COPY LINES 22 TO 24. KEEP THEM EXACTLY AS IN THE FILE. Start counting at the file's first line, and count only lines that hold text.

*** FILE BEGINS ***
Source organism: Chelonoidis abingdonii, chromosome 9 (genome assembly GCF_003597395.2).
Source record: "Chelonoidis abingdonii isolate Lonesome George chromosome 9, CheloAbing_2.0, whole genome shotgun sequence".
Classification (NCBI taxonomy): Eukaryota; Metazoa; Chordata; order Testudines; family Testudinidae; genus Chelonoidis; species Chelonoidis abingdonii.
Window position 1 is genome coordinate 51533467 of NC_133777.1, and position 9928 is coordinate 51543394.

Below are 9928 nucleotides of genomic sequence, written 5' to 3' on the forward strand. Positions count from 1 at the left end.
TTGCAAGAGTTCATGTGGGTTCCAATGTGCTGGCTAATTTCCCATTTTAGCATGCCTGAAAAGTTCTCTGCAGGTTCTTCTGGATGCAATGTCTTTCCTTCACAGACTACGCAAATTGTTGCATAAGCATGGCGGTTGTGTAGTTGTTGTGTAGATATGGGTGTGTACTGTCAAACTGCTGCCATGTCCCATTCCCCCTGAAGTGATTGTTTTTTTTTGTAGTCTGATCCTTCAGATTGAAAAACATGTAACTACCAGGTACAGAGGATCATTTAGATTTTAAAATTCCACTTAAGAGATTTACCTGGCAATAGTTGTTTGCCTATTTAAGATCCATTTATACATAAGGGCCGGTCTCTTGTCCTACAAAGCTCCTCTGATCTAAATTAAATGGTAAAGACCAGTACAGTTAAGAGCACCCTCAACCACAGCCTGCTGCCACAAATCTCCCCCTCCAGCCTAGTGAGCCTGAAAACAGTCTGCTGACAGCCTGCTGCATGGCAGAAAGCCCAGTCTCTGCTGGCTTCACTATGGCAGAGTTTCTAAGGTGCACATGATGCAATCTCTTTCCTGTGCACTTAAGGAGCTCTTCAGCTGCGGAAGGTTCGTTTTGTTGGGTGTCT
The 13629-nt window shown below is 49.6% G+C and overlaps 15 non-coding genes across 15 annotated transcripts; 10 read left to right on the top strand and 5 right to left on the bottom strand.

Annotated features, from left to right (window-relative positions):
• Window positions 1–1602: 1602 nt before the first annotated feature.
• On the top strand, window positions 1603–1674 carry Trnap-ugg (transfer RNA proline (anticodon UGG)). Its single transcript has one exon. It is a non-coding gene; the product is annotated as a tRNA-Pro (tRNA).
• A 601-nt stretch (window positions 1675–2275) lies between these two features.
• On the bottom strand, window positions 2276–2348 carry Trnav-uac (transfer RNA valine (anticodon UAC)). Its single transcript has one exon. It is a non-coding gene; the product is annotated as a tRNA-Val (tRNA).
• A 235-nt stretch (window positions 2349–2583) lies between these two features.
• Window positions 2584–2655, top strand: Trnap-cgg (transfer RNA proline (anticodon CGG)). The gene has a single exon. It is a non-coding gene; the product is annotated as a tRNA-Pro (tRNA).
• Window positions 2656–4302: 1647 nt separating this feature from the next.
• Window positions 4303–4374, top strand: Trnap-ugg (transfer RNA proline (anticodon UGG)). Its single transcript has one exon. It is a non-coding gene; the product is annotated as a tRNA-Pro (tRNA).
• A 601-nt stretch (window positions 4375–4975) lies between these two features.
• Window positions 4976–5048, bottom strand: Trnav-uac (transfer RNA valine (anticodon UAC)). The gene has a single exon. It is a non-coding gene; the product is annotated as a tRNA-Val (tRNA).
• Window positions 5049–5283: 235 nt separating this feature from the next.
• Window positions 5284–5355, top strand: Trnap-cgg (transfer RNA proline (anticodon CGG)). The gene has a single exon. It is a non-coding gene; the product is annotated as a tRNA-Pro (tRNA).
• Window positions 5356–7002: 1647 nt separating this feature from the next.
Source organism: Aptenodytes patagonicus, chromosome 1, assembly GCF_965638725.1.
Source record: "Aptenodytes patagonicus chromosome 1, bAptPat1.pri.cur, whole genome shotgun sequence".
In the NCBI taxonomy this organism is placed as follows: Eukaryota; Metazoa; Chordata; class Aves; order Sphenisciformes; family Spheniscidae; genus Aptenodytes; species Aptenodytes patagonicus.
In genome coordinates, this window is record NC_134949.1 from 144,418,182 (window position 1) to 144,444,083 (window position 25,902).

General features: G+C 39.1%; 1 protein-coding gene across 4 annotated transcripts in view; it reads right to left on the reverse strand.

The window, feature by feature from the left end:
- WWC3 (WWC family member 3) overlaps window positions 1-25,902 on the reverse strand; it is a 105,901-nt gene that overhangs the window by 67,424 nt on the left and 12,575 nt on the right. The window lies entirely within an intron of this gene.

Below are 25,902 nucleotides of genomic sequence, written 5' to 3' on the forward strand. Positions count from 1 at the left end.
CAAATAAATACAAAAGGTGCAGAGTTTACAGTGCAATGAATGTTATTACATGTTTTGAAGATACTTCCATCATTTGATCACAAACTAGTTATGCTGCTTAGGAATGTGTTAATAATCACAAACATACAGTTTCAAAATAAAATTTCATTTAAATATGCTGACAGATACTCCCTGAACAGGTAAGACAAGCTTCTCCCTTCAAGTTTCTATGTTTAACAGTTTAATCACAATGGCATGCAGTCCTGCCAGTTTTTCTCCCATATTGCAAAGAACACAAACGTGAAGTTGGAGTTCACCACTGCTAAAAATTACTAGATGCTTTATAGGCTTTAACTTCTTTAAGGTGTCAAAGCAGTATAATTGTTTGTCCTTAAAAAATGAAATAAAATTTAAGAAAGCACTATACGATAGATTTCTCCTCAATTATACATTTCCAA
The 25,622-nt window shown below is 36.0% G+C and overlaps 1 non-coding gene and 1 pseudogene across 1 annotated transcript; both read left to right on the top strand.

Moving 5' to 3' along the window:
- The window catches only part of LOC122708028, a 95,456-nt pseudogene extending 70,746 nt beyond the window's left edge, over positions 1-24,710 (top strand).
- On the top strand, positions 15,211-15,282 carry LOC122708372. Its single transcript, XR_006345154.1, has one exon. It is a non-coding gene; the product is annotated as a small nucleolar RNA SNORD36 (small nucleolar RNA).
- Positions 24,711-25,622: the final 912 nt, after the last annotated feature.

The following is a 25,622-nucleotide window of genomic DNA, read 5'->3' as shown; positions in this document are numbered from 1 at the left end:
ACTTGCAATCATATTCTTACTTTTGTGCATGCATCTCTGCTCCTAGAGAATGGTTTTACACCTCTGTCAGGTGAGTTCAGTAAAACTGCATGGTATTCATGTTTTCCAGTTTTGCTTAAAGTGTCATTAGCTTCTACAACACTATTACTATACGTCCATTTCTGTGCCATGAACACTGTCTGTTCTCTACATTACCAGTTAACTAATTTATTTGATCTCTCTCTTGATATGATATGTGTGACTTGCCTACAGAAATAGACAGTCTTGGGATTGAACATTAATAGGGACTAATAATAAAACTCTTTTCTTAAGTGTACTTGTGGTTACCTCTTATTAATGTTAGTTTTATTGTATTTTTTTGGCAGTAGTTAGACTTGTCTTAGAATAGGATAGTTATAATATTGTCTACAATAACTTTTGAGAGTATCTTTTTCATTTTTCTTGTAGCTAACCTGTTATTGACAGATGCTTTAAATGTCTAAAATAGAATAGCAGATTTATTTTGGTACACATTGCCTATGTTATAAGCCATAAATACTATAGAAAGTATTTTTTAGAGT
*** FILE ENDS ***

Source organism: Aptenodytes patagonicus, chromosome 1, assembly GCF_965638725.1.
Source record: "Aptenodytes patagonicus chromosome 1, bAptPat1.pri.cur, whole genome shotgun sequence".
In the NCBI taxonomy this organism is placed as follows: Eukaryota; Metazoa; Chordata; class Aves; order Sphenisciformes; family Spheniscidae; genus Aptenodytes; species Aptenodytes patagonicus.